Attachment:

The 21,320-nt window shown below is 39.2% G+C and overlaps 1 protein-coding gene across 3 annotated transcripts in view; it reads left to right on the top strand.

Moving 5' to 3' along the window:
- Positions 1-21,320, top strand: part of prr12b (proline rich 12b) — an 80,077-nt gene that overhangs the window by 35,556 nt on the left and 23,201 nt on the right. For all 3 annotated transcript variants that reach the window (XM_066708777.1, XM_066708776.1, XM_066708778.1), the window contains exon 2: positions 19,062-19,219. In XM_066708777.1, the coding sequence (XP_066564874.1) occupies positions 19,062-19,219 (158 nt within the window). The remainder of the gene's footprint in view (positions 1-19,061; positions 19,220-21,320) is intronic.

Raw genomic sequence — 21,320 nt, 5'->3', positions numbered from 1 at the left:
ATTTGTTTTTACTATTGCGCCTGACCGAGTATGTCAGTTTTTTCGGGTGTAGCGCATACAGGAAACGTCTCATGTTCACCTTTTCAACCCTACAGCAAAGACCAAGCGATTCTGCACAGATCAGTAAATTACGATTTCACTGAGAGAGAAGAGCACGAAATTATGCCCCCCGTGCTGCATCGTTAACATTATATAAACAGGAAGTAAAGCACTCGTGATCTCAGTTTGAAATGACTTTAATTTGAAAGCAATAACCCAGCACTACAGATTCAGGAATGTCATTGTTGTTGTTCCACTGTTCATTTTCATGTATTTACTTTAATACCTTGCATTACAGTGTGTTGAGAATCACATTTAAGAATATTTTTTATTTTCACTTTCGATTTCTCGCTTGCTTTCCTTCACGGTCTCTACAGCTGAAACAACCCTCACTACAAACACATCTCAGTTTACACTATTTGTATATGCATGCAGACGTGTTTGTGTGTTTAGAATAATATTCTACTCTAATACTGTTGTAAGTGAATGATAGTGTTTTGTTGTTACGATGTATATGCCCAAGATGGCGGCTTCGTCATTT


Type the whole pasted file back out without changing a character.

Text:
The 21,320-nt window shown below is 39.2% G+C and overlaps 1 protein-coding gene across 3 annotated transcripts in view; it reads left to right on the top strand.

Moving 5' to 3' along the window:
- Positions 1-21,320, top strand: part of prr12b (proline rich 12b) — an 80,077-nt gene that overhangs the window by 35,556 nt on the left and 23,201 nt on the right. For all 3 annotated transcript variants that reach the window (XM_066708777.1, XM_066708776.1, XM_066708778.1), the window contains exon 2: positions 19,062-19,219. In XM_066708777.1, the coding sequence (XP_066564874.1) occupies positions 19,062-19,219 (158 nt within the window). The remainder of the gene's footprint in view (positions 1-19,061; positions 19,220-21,320) is intronic.

Raw genomic sequence — 21,320 nt, 5'->3', positions numbered from 1 at the left:
ATTTGTTTTTACTATTGCGCCTGACCGAGTATGTCAGTTTTTTCGGGTGTAGCGCATACAGGAAACGTCTCATGTTCACCTTTTCAACCCTACAGCAAAGACCAAGCGATTCTGCACAGATCAGTAAATTACGATTTCACTGAGAGAGAAGAGCACGAAATTATGCCCCCCGTGCTGCATCGTTAACATTATATAAACAGGAAGTAAAGCACTCGTGATCTCAGTTTGAAATGACTTTAATTTGAAAGCAATAACCCAGCACTACAGATTCAGGAATGTCATTGTTGTTGTTCCACTGTTCATTTTCATGTATTTACTTTAATACCTTGCATTACAGTGTGTTGAGAATCACATTTAAGAATATTTTTTATTTTCACTTTCGATTTCTCGCTTGCTTTCCTTCACGGTCTCTACAGCTGAAACAACCCTCACTACAAACACATCTCAGTTTACACTATTTGTATATGCATGCAGACGTGTTTGTGTGTTTAGAATAATATTCTACTCTAATACTGTTGTAAGTGAATGATAGTGTTTTGTTGTTACGATGTATATGCCCAAGATGGCGGCTTCGTCATTT